Published October 14, 2022
Although often accused of boastful nationalism, Donald Trump’s 2016 campaign slogan, “Make America Great Again,” contained a tacit admission: By some measures America was not so great anymore. This rare manifestation of national humility and introspection was soon drowned out by the hollow boast of 2020, “Keep America Great,” but it is worth reflecting on anew, as evidence of national decline continues to pile up. According to newly released data, in 2021, U.S. life expectancy dipped to just 76.1, a drop of almost three years since 2019, and the lowest level since 1996.
To be sure, much of this was a temporary effect of COVID-19, which took the lives of about one in 300 Americans, among the highest rates in the world. But while the pandemic may have worsened the picture, it simply accentuated a worrying trend. U.S. life expectancy had already stagnated over the previous decade, and even before the pandemic stood at 20th among large countries worldwide. By contrast, in 1960, America ranked 6th among large countries, and in 2000, 13th. Most ominously, 2021 marked the first year that life expectancy in China surpassed that of the United States. What should we make of these trends?
First, we must not live in denial. The duration of our earthly lives isn’t everything, of course, as Christians should know more than anyone else. But it is more important than many other metrics on which America has often had cause to boast, such as the size of our military or our income per capita. In the last analysis, there is “no wealth but life,” as essayist John Ruskin observed, and nations with low life expectancies are generally unstable, unhealthy, and unhappy places.
For two centuries, Western nations—and developing countries eager to imitate them—have measured their technological, economic, and political advances by their increasing life expectancies, and few have ever gone backward by this measure. The current decline in U.S. life expectancy reflects a broken healthcare system, rampant addictions, and an increasing fragmentation of society that leaves many to die alone and forgotten. Our national decline is real, and we had better face up to it.
Second, though, we must not give way to despair. While we are often enamored of “decline and fall” stories, the fact is that nations, just like individuals, can experience renewal as well as decline. The Roman Empire did indeed decline and fall, but only after twice experiencing great revivals of power and culture—one of which coincided with the reign of the Christian emperor Constantine. And indeed, what we now call the “Fall of Rome” came before the eastern Roman Empire, based in Constantinople, rose to its heights of glory.
America’s current decline—moral, military, political, economic, and physical—is real, but it is also reversible, if we are willing to grapple seriously with it instead of simply blaming others for it, as so much political discourse invites us to.
Third, we must put this arc of national decline in its proper context. There are some, particularly on the cultural left, who might ask why it matters at all if America recedes into global irrelevance. Why should we think our country is special? Well, there are lots of reasons. For one, simply because it is ours—God has given it to us to steward, and we should want to leave a better life to our children and grandchildren. For another, because despite its faults, it has clearly been a crucial tool of God’s good purposes in the world, especially in some of the darkest moments of the 20th century.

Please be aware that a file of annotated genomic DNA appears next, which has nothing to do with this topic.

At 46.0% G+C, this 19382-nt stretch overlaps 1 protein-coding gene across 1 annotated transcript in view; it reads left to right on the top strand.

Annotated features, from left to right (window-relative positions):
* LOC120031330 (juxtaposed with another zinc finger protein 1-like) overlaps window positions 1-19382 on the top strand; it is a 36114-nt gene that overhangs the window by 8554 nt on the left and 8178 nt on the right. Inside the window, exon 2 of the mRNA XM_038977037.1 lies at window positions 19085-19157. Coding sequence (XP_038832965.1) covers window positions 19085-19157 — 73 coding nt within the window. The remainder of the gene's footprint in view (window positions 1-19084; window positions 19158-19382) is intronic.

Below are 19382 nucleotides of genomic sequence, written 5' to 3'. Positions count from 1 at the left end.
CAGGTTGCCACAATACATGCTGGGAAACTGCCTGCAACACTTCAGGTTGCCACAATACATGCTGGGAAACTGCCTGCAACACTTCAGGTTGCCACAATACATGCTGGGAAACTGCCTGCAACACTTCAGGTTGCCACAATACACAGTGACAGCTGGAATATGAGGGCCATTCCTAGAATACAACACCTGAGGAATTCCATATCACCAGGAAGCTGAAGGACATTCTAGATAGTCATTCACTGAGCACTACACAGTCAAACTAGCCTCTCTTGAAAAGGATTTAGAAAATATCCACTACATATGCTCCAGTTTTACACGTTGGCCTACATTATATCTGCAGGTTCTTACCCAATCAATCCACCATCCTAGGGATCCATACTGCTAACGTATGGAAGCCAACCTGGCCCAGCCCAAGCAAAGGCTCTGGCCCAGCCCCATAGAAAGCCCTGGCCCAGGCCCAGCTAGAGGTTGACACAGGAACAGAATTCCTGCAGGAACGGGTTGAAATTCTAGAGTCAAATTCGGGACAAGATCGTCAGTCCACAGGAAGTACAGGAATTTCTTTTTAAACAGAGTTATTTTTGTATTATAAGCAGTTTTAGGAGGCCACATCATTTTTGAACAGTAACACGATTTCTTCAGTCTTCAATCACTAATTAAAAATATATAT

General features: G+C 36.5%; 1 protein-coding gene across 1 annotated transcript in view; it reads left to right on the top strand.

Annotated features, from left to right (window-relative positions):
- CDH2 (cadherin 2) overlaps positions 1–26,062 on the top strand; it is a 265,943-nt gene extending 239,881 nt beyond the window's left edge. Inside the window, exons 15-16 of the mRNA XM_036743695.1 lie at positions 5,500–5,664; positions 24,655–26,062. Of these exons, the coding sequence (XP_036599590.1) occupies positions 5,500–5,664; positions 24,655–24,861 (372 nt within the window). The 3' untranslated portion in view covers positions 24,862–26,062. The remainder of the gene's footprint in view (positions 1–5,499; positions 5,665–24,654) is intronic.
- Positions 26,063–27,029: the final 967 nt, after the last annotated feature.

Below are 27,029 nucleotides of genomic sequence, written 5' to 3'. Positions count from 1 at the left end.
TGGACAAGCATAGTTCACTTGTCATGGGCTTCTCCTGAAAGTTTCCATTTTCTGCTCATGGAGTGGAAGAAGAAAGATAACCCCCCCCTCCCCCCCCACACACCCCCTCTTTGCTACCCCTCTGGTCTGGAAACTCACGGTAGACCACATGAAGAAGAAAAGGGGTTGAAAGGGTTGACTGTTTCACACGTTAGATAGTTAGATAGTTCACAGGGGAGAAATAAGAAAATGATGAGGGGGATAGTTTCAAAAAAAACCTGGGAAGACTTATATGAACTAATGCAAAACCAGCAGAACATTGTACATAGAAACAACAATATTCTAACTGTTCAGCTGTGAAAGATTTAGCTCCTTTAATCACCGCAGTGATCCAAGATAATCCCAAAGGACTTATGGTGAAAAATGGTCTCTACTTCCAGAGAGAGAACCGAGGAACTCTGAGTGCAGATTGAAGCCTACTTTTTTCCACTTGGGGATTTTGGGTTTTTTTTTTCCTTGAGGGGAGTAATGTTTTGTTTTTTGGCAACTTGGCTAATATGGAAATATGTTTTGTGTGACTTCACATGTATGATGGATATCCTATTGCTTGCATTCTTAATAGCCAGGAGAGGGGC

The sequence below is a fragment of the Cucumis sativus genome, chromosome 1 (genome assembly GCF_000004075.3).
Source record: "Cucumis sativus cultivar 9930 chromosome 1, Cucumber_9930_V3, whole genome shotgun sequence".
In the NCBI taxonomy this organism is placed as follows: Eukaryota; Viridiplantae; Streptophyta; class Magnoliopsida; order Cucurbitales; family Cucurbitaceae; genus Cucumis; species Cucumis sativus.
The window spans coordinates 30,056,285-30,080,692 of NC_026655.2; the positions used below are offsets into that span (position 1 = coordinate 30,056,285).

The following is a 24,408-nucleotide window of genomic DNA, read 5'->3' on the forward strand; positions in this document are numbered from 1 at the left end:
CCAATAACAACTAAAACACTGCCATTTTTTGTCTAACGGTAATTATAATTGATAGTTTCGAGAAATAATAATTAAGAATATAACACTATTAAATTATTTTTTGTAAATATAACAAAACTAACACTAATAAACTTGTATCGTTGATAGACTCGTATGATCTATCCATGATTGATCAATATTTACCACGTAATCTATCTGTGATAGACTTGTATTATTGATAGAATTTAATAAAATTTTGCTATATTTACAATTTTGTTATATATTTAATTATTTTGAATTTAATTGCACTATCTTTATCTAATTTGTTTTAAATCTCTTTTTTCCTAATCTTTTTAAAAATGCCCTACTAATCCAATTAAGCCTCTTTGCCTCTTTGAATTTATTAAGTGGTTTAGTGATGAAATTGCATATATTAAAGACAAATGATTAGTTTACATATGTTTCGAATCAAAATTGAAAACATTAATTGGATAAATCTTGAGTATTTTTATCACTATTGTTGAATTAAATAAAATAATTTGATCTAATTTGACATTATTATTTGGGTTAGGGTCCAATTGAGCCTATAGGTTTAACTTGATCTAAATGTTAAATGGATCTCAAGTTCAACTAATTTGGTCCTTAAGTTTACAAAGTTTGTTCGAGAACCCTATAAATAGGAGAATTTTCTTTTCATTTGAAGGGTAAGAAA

That said, there are some, particularly on the cultural right, who forget that God can raise up whoever He wants, and He has made no promise that the gates of Hades will never prevail against America. Our country has certainly had its time in the limelight of history, but it is folly to presume upon God’s blessings.
Denial and despair are often the fruit of pride. If we stake too much on the fame and flourishing of our country, we may, paradoxically, contribute to its collapse by refusing to face the signs of decline, or by losing our nerve when they become too real to ignore. The fact is that while our nation, like all nations, has a finite life expectancy—it is not destined to endure forever—we would be foolish if we did not take reasonable steps to prolong it.
We should care as Christians about reviving America’s flagging fortunes, but we must do so in humble acknowledgment of the facts. The true patriot is the one willing to name his country’s failures, and also willing to learn from other nation’s successes. Just imagine a world without the power and influence of the United States of America.
Brad Littlejohn, Ph.D., is a Fellow in EPPC’s Evangelicals in Civic Life Program, where his work focuses on helping public leaders understand the intellectual and historical foundations of our current breakdown of public trust, social cohesion, and sound governance. His research investigates shifting understandings of the nature of freedom and authority, and how a more full-orbed conception of freedom, rooted in the Christian tradition, can inform policy that respects both the dignity of the individual and the urgency of the common good. He also serves as President of the Davenant Institute.